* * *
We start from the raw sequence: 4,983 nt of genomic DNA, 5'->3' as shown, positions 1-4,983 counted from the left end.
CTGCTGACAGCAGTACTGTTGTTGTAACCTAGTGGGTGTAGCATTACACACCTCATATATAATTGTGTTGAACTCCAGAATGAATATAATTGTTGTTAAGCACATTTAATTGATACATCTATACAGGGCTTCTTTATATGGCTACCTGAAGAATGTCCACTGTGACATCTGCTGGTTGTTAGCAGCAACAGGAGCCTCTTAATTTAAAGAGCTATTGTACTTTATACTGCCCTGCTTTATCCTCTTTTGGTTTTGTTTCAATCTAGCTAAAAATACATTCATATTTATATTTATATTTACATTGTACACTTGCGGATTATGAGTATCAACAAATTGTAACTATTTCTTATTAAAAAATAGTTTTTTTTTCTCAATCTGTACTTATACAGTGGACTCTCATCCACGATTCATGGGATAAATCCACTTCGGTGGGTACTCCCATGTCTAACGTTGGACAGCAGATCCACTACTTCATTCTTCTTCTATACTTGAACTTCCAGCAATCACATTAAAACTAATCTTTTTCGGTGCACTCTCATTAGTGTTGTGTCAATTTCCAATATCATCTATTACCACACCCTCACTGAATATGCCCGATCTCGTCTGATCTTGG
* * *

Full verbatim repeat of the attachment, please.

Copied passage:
We start from the raw sequence: 4,983 nt of genomic DNA, 5'->3' as shown, positions 1-4,983 counted from the left end.
CTGCTGACAGCAGTACTGTTGTTGTAACCTAGTGGGTGTAGCATTACACACCTCATATATAATTGTGTTGAACTCCAGAATGAATATAATTGTTGTTAAGCACATTTAATTGATACATCTATACAGGGCTTCTTTATATGGCTACCTGAAGAATGTCCACTGTGACATCTGCTGGTTGTTAGCAGCAACAGGAGCCTCTTAATTTAAAGAGCTATTGTACTTTATACTGCCCTGCTTTATCCTCTTTTGGTTTTGTTTCAATCTAGCTAAAAATACATTCATATTTATATTTATATTTACATTGTACACTTGCGGATTATGAGTATCAACAAATTGTAACTATTTCTTATTAAAAAATAGTTTTTTTTTCTCAATCTGTACTTATACAGTGGACTCTCATCCACGATTCATGGGATAAATCCACTTCGGTGGGTACTCCCATGTCTAACGTTGGACAGCAGATCCACTACTTCATTCTTCTTCTATACTTGAACTTCCAGCAATCACATTAAAACTAATCTTTTTCGGTGCACTCTCATTAGTGTTGTGTCAATTTCCAATATCATCTATTACCACACCCTCACTGAATATGCCCGATCTCGTCTGATCTTGG